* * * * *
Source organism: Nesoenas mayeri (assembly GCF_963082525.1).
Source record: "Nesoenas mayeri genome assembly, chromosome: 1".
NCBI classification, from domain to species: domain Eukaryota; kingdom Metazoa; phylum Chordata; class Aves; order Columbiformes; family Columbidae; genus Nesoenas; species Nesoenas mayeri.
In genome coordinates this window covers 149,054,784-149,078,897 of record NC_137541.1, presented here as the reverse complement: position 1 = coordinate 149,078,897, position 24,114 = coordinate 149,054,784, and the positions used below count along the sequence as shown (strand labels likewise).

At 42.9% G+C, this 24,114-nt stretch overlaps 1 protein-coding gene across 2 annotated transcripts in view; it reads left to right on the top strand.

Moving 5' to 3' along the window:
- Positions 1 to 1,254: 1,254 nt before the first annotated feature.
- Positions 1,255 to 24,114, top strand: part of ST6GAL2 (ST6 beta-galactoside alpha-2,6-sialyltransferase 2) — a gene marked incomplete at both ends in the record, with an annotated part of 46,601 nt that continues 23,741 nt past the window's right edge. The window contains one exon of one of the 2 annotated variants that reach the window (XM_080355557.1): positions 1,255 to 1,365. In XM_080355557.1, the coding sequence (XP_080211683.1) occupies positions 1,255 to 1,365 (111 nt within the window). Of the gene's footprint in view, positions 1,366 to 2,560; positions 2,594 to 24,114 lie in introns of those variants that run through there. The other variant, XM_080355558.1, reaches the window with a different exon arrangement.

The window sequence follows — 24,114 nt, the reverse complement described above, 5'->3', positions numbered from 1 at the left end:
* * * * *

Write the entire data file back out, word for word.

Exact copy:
Source organism: Nesoenas mayeri (assembly GCF_963082525.1).
Source record: "Nesoenas mayeri genome assembly, chromosome: 1".
NCBI classification, from domain to species: domain Eukaryota; kingdom Metazoa; phylum Chordata; class Aves; order Columbiformes; family Columbidae; genus Nesoenas; species Nesoenas mayeri.
In genome coordinates this window covers 149,054,784-149,078,897 of record NC_137541.1, presented here as the reverse complement: position 1 = coordinate 149,078,897, position 24,114 = coordinate 149,054,784, and the positions used below count along the sequence as shown (strand labels likewise).

At 42.9% G+C, this 24,114-nt stretch overlaps 1 protein-coding gene across 2 annotated transcripts in view; it reads left to right on the top strand.

Moving 5' to 3' along the window:
- Positions 1 to 1,254: 1,254 nt before the first annotated feature.
- Positions 1,255 to 24,114, top strand: part of ST6GAL2 (ST6 beta-galactoside alpha-2,6-sialyltransferase 2) — a gene marked incomplete at both ends in the record, with an annotated part of 46,601 nt that continues 23,741 nt past the window's right edge. The window contains one exon of one of the 2 annotated variants that reach the window (XM_080355557.1): positions 1,255 to 1,365. In XM_080355557.1, the coding sequence (XP_080211683.1) occupies positions 1,255 to 1,365 (111 nt within the window). Of the gene's footprint in view, positions 1,366 to 2,560; positions 2,594 to 24,114 lie in introns of those variants that run through there. The other variant, XM_080355558.1, reaches the window with a different exon arrangement.

The window sequence follows — 24,114 nt, the reverse complement described above, 5'->3', positions numbered from 1 at the left end: